To the account of Rabbi Spiegel's achievements and initiatives must be added the establishment of the Talmud Torah, which provided a Jewish education to numerous children of Rohatyn, and the study of the “daily page” of Talmud, which he led. He served in deed and counsel with a warm word and substantial assistance over the course of his thirty years in the office.

After our Rabbi Avrum-Dovid Spiegel, in the few years before the war, Rabbi Mordecai Lipe Taumim held the position.

Among the Hasidic rebbes in our city was Rabbi Eliezerel, a man possessing all of the virtues, who didn't mix in city matters and was beloved by all the Jews. Later, Rabbi Shlomele of the Stratyner dynasty came to Rohatyn.

* * *

The Zionist movement in our city was organized and led by Elchanan Wachman, Pinchas Spiegel, Akiva Wagschall, Hersh Laterman, Lipa Mandel and others. They instilled in the youth a desire to go to the land of Israel. The leaders of the Zionist organization suffered enough at the hands of the Austrian government, but this did not keep them from undertaking their work.

* * *

After the outbreak of World War I, in 1914, Rohatyn was burned down when the Czar's army came to the city. In 1915, all of the Jewish men in the city were deported to Russia. Only Rabbi Spiegel was left behind. He became the father of every child in the city. He knew when to tell the mothers that their children had to begin putting on phylacteries, and he prepared the children to do so. I myself was one of those children…

In 1918, the Austro-Hungarian monarchy collapsed. The Ukrainians took power, then Poland, later the Bolsheviks, and finally, Poland again. For Jews, these times offered nothing but pain and suffering. Elchanan Wachman, the well-known Zionist ideologue, was severely beaten by hooligans. The blows left him permanently impaired; he saw everything double… He went young from the world.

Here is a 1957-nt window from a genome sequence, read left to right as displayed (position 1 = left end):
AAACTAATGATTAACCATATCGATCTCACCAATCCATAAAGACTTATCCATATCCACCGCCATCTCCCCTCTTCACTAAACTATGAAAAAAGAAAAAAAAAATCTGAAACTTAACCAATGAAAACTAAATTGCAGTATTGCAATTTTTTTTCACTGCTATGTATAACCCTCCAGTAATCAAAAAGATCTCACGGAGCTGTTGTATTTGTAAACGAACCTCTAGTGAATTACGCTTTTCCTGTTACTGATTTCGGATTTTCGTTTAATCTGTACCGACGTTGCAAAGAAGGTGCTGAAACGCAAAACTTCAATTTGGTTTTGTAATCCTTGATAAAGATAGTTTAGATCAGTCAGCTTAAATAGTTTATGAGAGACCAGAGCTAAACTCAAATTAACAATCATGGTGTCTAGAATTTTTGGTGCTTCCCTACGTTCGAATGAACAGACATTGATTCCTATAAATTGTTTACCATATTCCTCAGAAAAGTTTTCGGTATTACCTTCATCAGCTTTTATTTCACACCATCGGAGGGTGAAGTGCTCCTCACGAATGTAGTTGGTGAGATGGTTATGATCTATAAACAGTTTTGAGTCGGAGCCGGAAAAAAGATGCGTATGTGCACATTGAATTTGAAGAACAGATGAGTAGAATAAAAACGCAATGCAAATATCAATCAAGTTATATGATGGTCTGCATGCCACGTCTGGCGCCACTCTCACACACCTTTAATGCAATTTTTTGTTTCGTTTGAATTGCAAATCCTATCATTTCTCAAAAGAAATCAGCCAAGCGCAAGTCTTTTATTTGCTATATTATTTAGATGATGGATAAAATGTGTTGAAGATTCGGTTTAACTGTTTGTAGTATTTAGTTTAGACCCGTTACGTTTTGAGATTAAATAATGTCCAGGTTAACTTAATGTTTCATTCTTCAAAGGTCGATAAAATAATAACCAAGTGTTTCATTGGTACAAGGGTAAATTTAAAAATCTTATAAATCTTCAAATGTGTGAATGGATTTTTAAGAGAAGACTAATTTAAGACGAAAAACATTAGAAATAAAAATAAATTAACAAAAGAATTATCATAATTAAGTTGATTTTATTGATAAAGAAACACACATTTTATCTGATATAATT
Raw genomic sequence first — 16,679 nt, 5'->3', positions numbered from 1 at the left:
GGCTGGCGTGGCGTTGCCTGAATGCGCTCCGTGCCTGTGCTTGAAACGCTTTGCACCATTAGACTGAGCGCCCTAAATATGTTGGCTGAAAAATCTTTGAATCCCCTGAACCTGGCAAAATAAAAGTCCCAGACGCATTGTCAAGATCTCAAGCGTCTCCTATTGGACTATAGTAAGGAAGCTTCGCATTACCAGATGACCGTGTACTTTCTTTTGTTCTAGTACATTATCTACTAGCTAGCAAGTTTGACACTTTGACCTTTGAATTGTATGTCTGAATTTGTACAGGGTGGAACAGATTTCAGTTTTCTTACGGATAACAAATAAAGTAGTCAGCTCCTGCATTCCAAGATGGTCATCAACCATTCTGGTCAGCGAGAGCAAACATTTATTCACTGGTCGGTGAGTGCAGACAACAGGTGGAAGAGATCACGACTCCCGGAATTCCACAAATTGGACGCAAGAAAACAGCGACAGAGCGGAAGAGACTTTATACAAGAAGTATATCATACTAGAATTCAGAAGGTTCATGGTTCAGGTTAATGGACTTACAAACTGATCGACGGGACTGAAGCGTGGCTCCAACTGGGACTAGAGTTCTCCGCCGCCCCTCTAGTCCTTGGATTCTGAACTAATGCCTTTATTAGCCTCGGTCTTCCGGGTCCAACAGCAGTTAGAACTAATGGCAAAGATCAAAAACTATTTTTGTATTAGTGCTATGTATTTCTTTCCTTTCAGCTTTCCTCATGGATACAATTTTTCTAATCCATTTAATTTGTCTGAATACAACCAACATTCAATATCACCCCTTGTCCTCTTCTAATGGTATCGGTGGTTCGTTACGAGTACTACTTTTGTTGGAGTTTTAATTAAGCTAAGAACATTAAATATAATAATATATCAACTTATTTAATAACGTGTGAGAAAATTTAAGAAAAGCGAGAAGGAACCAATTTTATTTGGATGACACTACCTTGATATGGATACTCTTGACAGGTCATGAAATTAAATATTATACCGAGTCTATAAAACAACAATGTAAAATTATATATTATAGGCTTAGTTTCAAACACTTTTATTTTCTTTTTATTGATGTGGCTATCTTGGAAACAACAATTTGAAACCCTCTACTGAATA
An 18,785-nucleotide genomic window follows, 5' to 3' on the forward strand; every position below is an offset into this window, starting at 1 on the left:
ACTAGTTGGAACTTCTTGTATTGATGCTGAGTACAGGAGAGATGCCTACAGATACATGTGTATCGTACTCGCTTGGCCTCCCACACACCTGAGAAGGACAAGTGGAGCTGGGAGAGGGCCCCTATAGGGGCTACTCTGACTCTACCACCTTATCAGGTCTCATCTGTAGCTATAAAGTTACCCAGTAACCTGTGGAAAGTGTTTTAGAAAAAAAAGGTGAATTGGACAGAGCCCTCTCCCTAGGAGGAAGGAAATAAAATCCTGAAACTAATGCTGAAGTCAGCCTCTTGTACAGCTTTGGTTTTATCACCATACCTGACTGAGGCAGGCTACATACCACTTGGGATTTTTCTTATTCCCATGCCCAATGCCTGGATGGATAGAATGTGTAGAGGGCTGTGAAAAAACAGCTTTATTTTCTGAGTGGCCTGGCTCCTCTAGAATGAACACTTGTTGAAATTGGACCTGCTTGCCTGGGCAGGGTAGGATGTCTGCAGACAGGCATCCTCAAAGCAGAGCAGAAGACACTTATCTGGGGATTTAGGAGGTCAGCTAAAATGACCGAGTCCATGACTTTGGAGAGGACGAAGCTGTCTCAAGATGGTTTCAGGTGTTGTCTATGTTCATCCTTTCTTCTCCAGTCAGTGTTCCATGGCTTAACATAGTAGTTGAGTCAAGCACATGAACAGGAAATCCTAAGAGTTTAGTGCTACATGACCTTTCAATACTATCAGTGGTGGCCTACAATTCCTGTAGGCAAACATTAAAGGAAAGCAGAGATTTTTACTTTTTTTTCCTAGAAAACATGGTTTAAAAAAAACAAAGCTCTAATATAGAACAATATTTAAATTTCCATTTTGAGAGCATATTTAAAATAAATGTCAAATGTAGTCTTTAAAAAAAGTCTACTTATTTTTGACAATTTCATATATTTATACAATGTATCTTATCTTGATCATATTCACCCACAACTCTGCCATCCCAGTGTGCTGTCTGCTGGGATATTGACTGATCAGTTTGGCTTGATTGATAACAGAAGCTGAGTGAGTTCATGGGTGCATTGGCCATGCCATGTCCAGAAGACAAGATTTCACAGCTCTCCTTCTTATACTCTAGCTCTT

[Photo #1, p. 119: “The clearing of the ruins of the Great Synagogue and its restoration, after World War One. Pictured from the right: Yankel Leiter, Dudel Wald, Yosef Fidelbogen, Nachman Fidelbogen with his grandson in his arms, Moshe Shine (with the wheelbarrow,) Berish Hersh, Volvel Weissbraun, Yoel Granubiter, Abba Kartin, Ruven Brudbar, unknown, and two youths.”]

[Photo #1, p.120: “The small, Russian Beis-Medresh (study-house) after World War One.”]

In 1921, the city was rebuilt and life normalized. Many unions were organized, political and professional, as well as assistance societies, Zionist organizations, “Hitachdut,” “Yad HaRotzim,” artisan guilds and others.

The Jewish landowners in Dusanow permitted the Jewish youth to practice farming (preparatory training) so that they could later immigrate to the land of Israel as pioneers. The Russians had burned the city's two houses of study, the synagogue, and the large Beit Midrash with its rich history. They had twice tried to set fire to this house of study, but the fire had not caught. People said that it was an act of God, and it stands to this day. So does the historic 600-year-old cemetery with the common grave from Chmielnicki's time.

* * *

In 1939, with the outbreak of World War II, many refugees came to Rohatyn. The city gave much assistance to the unfortunates. A committee was formed consisting of Pinia Spiegel, Dr. Goldschlag, who was vice-mayor, Akiva Wagschall, Lipa Mandel, Yisroel Gleicher, Dr. Zlatkes and our beloved Rabbi Avrum-Dovid Spiegel. They made sure the refugees had food to eat and a place to sleep.

In 1941, the war between Germany and Russia broke out. On Rosh Hashanah, Hitler's murderers entered our city and began annihilating the Jewish population.

[Pages 121-123]

Sounds of Home

By Dr. Natan Spiegel, Jerusalem

Translated by Binyamin Weiner

According to historians, Rohatyn was not a big city, when compared with others in its region. In 1912, Rohatyn had over 7,000 inhabitants, half of them Jewish. In 1941, there were 12,000, approximately 6,000 of them Jews. The murderous Nazis destroyed nearly the entire population.

But Rohatyn was more to me than the mere statistical number of its inhabitants. It was where my parents, family, and friends lived and perished. There I attended traditional cheder and school. There I experienced my first joys and sorrows. There the years of my childhood and youth passed by.